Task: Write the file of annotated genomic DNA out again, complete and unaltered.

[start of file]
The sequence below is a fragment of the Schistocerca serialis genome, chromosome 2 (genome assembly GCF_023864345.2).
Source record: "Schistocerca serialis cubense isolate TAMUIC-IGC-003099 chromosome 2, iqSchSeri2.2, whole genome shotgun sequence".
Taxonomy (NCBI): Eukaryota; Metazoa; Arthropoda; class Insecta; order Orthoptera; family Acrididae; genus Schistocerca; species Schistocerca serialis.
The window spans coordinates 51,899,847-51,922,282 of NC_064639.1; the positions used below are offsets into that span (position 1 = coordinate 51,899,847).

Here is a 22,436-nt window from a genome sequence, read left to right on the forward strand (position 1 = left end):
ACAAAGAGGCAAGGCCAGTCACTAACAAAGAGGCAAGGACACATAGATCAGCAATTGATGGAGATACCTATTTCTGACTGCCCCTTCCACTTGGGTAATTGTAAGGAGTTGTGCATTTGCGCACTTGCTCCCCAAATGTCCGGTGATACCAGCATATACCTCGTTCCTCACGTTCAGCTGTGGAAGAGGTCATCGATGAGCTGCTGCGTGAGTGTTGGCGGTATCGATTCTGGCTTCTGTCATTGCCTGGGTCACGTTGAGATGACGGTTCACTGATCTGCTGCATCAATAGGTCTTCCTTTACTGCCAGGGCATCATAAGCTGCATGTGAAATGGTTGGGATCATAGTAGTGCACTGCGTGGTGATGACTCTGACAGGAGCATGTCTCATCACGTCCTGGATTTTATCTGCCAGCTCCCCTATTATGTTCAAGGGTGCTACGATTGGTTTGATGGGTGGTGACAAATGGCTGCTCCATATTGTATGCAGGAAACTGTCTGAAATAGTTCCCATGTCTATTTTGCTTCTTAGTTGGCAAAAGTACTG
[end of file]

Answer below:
The sequence below is a fragment of the Schistocerca serialis genome, chromosome 2 (genome assembly GCF_023864345.2).
Source record: "Schistocerca serialis cubense isolate TAMUIC-IGC-003099 chromosome 2, iqSchSeri2.2, whole genome shotgun sequence".
Taxonomy (NCBI): Eukaryota; Metazoa; Arthropoda; class Insecta; order Orthoptera; family Acrididae; genus Schistocerca; species Schistocerca serialis.
The window spans coordinates 51,899,847-51,922,282 of NC_064639.1; the positions used below are offsets into that span (position 1 = coordinate 51,899,847).

Here is a 22,436-nt window from a genome sequence, read left to right on the forward strand (position 1 = left end):
ACAAAGAGGCAAGGCCAGTCACTAACAAAGAGGCAAGGACACATAGATCAGCAATTGATGGAGATACCTATTTCTGACTGCCCCTTCCACTTGGGTAATTGTAAGGAGTTGTGCATTTGCGCACTTGCTCCCCAAATGTCCGGTGATACCAGCATATACCTCGTTCCTCACGTTCAGCTGTGGAAGAGGTCATCGATGAGCTGCTGCGTGAGTGTTGGCGGTATCGATTCTGGCTTCTGTCATTGCCTGGGTCACGTTGAGATGACGGTTCACTGATCTGCTGCATCAATAGGTCTTCCTTTACTGCCAGGGCATCATAAGCTGCATGTGAAATGGTTGGGATCATAGTAGTGCACTGCGTGGTGATGACTCTGACAGGAGCATGTCTCATCACGTCCTGGATTTTATCTGCCAGCTCCCCTATTATGTTCAAGGGTGCTACGATTGGTTTGATGGGTGGTGACAAATGGCTGCTCCATATTGTATGCAGGAAACTGTCTGAAATAGTTCCCATGTCTATTTTGCTTCTTAGTTGGCAAAAGTACTG